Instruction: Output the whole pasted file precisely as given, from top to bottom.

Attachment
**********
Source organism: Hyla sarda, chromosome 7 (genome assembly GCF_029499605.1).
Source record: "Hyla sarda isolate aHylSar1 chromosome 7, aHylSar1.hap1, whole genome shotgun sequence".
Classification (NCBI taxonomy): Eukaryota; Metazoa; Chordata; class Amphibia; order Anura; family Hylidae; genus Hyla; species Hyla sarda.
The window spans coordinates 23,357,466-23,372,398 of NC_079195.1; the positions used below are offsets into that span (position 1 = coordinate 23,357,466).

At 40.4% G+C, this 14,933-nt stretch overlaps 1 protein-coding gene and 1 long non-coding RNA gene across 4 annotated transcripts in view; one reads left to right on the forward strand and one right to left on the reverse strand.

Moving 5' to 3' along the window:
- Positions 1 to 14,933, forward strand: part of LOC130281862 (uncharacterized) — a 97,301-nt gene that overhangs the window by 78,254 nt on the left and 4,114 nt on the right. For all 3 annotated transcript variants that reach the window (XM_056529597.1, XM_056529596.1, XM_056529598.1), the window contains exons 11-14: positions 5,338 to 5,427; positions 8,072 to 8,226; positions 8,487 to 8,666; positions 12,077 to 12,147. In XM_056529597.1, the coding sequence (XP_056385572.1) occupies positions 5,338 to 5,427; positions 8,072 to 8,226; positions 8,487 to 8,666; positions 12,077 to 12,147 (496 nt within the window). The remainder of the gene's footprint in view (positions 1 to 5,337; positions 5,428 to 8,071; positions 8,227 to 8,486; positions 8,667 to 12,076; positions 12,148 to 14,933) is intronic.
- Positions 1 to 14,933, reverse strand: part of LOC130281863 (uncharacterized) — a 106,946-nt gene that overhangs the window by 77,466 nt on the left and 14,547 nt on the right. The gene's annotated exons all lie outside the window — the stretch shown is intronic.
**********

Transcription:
Source organism: Hyla sarda, chromosome 7 (genome assembly GCF_029499605.1).
Source record: "Hyla sarda isolate aHylSar1 chromosome 7, aHylSar1.hap1, whole genome shotgun sequence".
Classification (NCBI taxonomy): Eukaryota; Metazoa; Chordata; class Amphibia; order Anura; family Hylidae; genus Hyla; species Hyla sarda.
The window spans coordinates 23,357,466-23,372,398 of NC_079195.1; the positions used below are offsets into that span (position 1 = coordinate 23,357,466).

At 40.4% G+C, this 14,933-nt stretch overlaps 1 protein-coding gene and 1 long non-coding RNA gene across 4 annotated transcripts in view; one reads left to right on the forward strand and one right to left on the reverse strand.

Moving 5' to 3' along the window:
- Positions 1 to 14,933, forward strand: part of LOC130281862 (uncharacterized) — a 97,301-nt gene that overhangs the window by 78,254 nt on the left and 4,114 nt on the right. For all 3 annotated transcript variants that reach the window (XM_056529597.1, XM_056529596.1, XM_056529598.1), the window contains exons 11-14: positions 5,338 to 5,427; positions 8,072 to 8,226; positions 8,487 to 8,666; positions 12,077 to 12,147. In XM_056529597.1, the coding sequence (XP_056385572.1) occupies positions 5,338 to 5,427; positions 8,072 to 8,226; positions 8,487 to 8,666; positions 12,077 to 12,147 (496 nt within the window). The remainder of the gene's footprint in view (positions 1 to 5,337; positions 5,428 to 8,071; positions 8,227 to 8,486; positions 8,667 to 12,076; positions 12,148 to 14,933) is intronic.
- Positions 1 to 14,933, reverse strand: part of LOC130281863 (uncharacterized) — a 106,946-nt gene that overhangs the window by 77,466 nt on the left and 14,547 nt on the right. The gene's annotated exons all lie outside the window — the stretch shown is intronic.